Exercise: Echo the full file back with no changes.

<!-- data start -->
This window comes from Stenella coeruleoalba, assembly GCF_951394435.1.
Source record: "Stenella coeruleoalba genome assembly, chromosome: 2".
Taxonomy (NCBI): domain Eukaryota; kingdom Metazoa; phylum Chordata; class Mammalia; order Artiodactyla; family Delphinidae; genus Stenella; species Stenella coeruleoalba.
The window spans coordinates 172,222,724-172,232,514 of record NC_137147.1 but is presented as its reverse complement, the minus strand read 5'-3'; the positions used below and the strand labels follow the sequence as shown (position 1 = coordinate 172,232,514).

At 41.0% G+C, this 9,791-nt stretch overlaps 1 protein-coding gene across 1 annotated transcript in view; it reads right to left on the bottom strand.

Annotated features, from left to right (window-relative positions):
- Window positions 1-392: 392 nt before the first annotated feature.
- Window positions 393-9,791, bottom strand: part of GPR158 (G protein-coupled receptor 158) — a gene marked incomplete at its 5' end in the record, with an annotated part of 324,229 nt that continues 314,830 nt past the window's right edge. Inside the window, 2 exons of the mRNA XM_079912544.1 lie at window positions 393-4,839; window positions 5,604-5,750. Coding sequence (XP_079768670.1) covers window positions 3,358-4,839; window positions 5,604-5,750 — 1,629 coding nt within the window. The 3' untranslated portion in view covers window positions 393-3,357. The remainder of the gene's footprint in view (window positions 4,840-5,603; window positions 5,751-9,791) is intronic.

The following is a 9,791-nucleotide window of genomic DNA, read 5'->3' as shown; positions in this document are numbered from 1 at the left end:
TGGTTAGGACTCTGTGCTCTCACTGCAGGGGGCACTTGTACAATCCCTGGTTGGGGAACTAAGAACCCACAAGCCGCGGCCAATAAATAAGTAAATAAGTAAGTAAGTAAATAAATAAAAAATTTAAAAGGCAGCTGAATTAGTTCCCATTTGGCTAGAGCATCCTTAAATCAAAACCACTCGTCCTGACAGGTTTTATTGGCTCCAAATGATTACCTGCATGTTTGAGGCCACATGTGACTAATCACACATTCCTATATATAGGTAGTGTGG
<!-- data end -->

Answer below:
This window comes from Stenella coeruleoalba, assembly GCF_951394435.1.
Source record: "Stenella coeruleoalba genome assembly, chromosome: 2".
Taxonomy (NCBI): domain Eukaryota; kingdom Metazoa; phylum Chordata; class Mammalia; order Artiodactyla; family Delphinidae; genus Stenella; species Stenella coeruleoalba.
The window spans coordinates 172,222,724-172,232,514 of record NC_137147.1 but is presented as its reverse complement, the minus strand read 5'-3'; the positions used below and the strand labels follow the sequence as shown (position 1 = coordinate 172,232,514).

At 41.0% G+C, this 9,791-nt stretch overlaps 1 protein-coding gene across 1 annotated transcript in view; it reads right to left on the bottom strand.

Annotated features, from left to right (window-relative positions):
- Window positions 1-392: 392 nt before the first annotated feature.
- Window positions 393-9,791, bottom strand: part of GPR158 (G protein-coupled receptor 158) — a gene marked incomplete at its 5' end in the record, with an annotated part of 324,229 nt that continues 314,830 nt past the window's right edge. Inside the window, 2 exons of the mRNA XM_079912544.1 lie at window positions 393-4,839; window positions 5,604-5,750. Coding sequence (XP_079768670.1) covers window positions 3,358-4,839; window positions 5,604-5,750 — 1,629 coding nt within the window. The 3' untranslated portion in view covers window positions 393-3,357. The remainder of the gene's footprint in view (window positions 4,840-5,603; window positions 5,751-9,791) is intronic.

The following is a 9,791-nucleotide window of genomic DNA, read 5'->3' as shown; positions in this document are numbered from 1 at the left end:
TGGTTAGGACTCTGTGCTCTCACTGCAGGGGGCACTTGTACAATCCCTGGTTGGGGAACTAAGAACCCACAAGCCGCGGCCAATAAATAAGTAAATAAGTAAGTAAGTAAATAAATAAAAAATTTAAAAGGCAGCTGAATTAGTTCCCATTTGGCTAGAGCATCCTTAAATCAAAACCACTCGTCCTGACAGGTTTTATTGGCTCCAAATGATTACCTGCATGTTTGAGGCCACATGTGACTAATCACACATTCCTATATATAGGTAGTGTGG